Production of the dependable 2.8-liter oil-burner has ended.
After many years of faithful service, General Motors is finally putting the aging Chevrolet Colorado and GMC Canyon out to pasture. The midsize pickup truck has been around for quite some time and, while it received a minor update in 2021, there's no denying it's outclassed by the competition.
As the Colorado nears the end of its life, the underpowered but trusty 2.8-liter Duramax diesel is no more. Production of the 181-horsepower mill ended on July 4, meaning that it's no longer available to order for the 2022 model year. If you were hoping to get your hands on a diesel-powered Colorado, your best bet would be to purchase an existing example at a dealer or perhaps order your run-out pickup with the asthmatic 2.5-liter or the 3.6-liter V6.
But we're not quite sure why you'd do such a thing. Chevrolet has already given us a teaser of the all-new Colorado and, while we couldn't see much, it already looks like a massive improvement. More imposing and muscular than its predecessor, the newcomer will, alas, only be available with just one engine with the 2023 model getting the turbocharged 2.7-liter gas engine which does duty in the larger Silverado and GMC Sierra.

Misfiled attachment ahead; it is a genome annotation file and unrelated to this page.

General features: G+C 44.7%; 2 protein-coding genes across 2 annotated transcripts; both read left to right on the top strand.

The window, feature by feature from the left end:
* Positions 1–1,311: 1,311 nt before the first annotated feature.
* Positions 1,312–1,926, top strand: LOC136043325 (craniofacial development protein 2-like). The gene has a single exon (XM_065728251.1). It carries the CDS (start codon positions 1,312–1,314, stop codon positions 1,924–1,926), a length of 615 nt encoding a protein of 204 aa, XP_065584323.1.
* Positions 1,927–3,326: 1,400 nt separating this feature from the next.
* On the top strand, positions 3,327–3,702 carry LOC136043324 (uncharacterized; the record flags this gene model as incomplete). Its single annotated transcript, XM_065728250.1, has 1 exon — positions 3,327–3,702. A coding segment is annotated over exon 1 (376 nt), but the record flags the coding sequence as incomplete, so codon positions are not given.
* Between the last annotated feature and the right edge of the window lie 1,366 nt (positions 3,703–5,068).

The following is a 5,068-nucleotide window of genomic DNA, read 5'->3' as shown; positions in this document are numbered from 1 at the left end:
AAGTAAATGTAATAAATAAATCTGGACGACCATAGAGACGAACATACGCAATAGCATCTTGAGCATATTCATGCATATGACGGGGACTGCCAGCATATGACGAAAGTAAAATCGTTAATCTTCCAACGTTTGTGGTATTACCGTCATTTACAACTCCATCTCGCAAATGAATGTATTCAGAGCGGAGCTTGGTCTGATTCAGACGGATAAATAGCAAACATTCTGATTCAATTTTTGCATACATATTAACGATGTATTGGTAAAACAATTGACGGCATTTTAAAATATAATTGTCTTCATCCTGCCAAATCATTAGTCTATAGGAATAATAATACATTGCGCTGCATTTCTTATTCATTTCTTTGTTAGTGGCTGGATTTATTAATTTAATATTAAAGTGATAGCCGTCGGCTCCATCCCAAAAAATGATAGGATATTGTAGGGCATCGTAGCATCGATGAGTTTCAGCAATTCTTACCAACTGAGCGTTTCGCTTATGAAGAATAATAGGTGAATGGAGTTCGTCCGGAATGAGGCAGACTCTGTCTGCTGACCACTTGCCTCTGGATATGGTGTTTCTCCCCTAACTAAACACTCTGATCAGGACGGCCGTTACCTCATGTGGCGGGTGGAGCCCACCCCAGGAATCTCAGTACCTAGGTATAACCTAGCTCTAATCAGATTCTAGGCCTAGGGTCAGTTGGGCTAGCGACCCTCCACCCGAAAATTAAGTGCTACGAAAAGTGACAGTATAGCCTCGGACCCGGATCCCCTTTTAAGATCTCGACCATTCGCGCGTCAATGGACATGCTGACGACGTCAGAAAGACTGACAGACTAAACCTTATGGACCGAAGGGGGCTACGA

In these full-size offerings, the four-cylinder powerplant produces 310 hp and 348 lb-ft of torque; more than enough for the smaller truck. It will be mated to the 10-speed automatic transmission.
This would make it more powerful than the 3.6-liter V6, which boasts outputs of 308 hp and 275 lb-ft of torque. We're guessing it will be more economical too, but certainly not as frugal as the turbodiesel. Still, we expect more engines will be made available in the coming months.
Those itching to get their hands on the new Colorado won't have to wait much longer. The reveal of the new model is set to take place on July 28, with more details to be announced then. With the latest-generation Ford Ranger expected to touch down next year, the competition will be tough but, judging by the aforementioned teaser, the Colorado is more than a match for its Dearborn-based rival.
We wouldn't be surprised if an all-electric derivative is in the cards, either. Chevrolet has already proven it is capable of making desirable battery-powered trucks and with an electrified Ranger in the works, it would make a lot of sense.